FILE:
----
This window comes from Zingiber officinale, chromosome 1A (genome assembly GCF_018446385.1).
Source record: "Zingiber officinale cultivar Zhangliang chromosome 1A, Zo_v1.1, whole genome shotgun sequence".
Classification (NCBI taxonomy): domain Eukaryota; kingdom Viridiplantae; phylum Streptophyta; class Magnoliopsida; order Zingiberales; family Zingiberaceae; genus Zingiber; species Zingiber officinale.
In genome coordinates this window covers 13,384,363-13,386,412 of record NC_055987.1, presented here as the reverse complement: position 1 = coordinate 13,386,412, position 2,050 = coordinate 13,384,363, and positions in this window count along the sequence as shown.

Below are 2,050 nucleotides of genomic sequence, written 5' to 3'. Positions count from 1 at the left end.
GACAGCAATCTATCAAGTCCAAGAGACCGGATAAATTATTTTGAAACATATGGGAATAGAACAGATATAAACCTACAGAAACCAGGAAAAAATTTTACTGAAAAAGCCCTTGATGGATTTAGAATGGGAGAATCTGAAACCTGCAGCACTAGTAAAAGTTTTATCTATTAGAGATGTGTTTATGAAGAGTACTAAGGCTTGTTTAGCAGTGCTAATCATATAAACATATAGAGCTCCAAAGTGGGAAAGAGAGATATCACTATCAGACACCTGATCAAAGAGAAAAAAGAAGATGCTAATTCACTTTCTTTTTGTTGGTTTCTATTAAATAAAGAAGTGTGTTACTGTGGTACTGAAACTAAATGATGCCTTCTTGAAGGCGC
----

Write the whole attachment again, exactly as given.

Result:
This window comes from Zingiber officinale, chromosome 1A (genome assembly GCF_018446385.1).
Source record: "Zingiber officinale cultivar Zhangliang chromosome 1A, Zo_v1.1, whole genome shotgun sequence".
Classification (NCBI taxonomy): domain Eukaryota; kingdom Viridiplantae; phylum Streptophyta; class Magnoliopsida; order Zingiberales; family Zingiberaceae; genus Zingiber; species Zingiber officinale.
In genome coordinates this window covers 13,384,363-13,386,412 of record NC_055987.1, presented here as the reverse complement: position 1 = coordinate 13,386,412, position 2,050 = coordinate 13,384,363, and positions in this window count along the sequence as shown.

Below are 2,050 nucleotides of genomic sequence, written 5' to 3'. Positions count from 1 at the left end.
GACAGCAATCTATCAAGTCCAAGAGACCGGATAAATTATTTTGAAACATATGGGAATAGAACAGATATAAACCTACAGAAACCAGGAAAAAATTTTACTGAAAAAGCCCTTGATGGATTTAGAATGGGAGAATCTGAAACCTGCAGCACTAGTAAAAGTTTTATCTATTAGAGATGTGTTTATGAAGAGTACTAAGGCTTGTTTAGCAGTGCTAATCATATAAACATATAGAGCTCCAAAGTGGGAAAGAGAGATATCACTATCAGACACCTGATCAAAGAGAAAAAAGAAGATGCTAATTCACTTTCTTTTTGTTGGTTTCTATTAAATAAAGAAGTGTGTTACTGTGGTACTGAAACTAAATGATGCCTTCTTGAAGGCGC